Getting Your Medicine With Mail Delays

Access to medicine is important. Drug regimens are part of treating many health conditions, and delays in taking drugs can have serious effects on health and well-being.

Many people get their medicines delivered in the mail. This is especially true during the COVID-19 pandemic, when many people who are deemed higher-risk do not want to leave their houses or cannot leave to pick up their medicines.

Medicine delivery delays

In recent weeks there have been slowdowns with the United States Postal Service (USPS). This has caused major delays in delivering mail and packages – including necessary medicines.

The USPS handles about 1.2 billion prescription shipments every year. That’s nearly 4 million per day, 6 days a week. A recent poll found that 1 in 5 Americans got medicine through the mail in the past week, and 1 in 4 of them had a delay in their delivery or their medicine was not delivered.1

Medicine delays can be a serious problem for a lot of people, including:1

  • People with chronic health issues
  • Older adults
  • Veterans
  • People living in rural areas

In light of mail delays, there are other ways to make sure you get your medicines in a timely manner and reduce the risk that you will be in a situation without the drugs you need.

Other ways to get your medicine

If you don’t want to take a chance with mail delays, there are other ways to get the medicines you need, including:2,3

  • Talk to your pharmacy about home delivery. Some pharmacies do their own medication home deliveries, especially because of the COVID-19 pandemic.
  • Talk with a family member or trusted friend about picking up your medicine. HIPAA privacy laws allow a family member or friend to pick it up for you.
  • Ask your doctor and your insurance company about a 90-day supply instead of a 30-day supply to reduce trips, deliveries, or pick-ups.
  • Talk with your doctor about how many refills you have left and whether you need to come into the office in-person for refills. Sometimes they will allow telehealth visits in order to reduce your exposure risk.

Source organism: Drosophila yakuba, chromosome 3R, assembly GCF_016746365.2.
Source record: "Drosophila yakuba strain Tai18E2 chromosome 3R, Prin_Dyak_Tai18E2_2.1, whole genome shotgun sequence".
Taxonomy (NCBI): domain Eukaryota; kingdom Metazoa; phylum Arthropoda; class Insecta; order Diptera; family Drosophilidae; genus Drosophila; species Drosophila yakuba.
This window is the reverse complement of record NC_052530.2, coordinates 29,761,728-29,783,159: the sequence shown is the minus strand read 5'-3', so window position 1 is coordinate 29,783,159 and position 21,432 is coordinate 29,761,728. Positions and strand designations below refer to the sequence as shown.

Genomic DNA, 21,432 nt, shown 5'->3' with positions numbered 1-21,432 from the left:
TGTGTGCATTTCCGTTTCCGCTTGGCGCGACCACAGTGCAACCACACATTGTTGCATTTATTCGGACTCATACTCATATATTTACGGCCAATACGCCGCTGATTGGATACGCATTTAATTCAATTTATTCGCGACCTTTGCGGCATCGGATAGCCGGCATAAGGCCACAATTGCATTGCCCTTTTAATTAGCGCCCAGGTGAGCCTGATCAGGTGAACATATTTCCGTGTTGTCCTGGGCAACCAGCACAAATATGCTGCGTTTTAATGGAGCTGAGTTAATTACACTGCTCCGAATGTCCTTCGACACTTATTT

Many pharmacies also offer curbside pick-up or have drive-thru windows where you can pick up medicine more easily and minimize exposure to others.

If you have to order by mail

Sometimes we have no other choice than to order prescriptions by mail, whether because of our location or insurance requirements. If you have to use the post office or other delivery methods, you can take steps to reduce the chance that you will not have the medicine you need because of delays. These include:2

  • Ask your doctor if samples of your medicine are available to pick up in person if your mail is delayed. This can help you avoid going without treatment.
  • Call your insurance company to ask about early refills to allow for delays in mail delivery.
  • Ask your insurance company about different delivery options, like UPS or FedEx. However, it is important to note that these methods will likely cost more than USPS.
  • Talk with your doctor about what to do in case of a mail delay – before one even happens. You can also discuss possible alternate medicines that you might be able to get from a local pharmacy or as samples until your regular prescription arrives.

Have you experienced mail delays while getting your medicine? Share your experience in the comments below.

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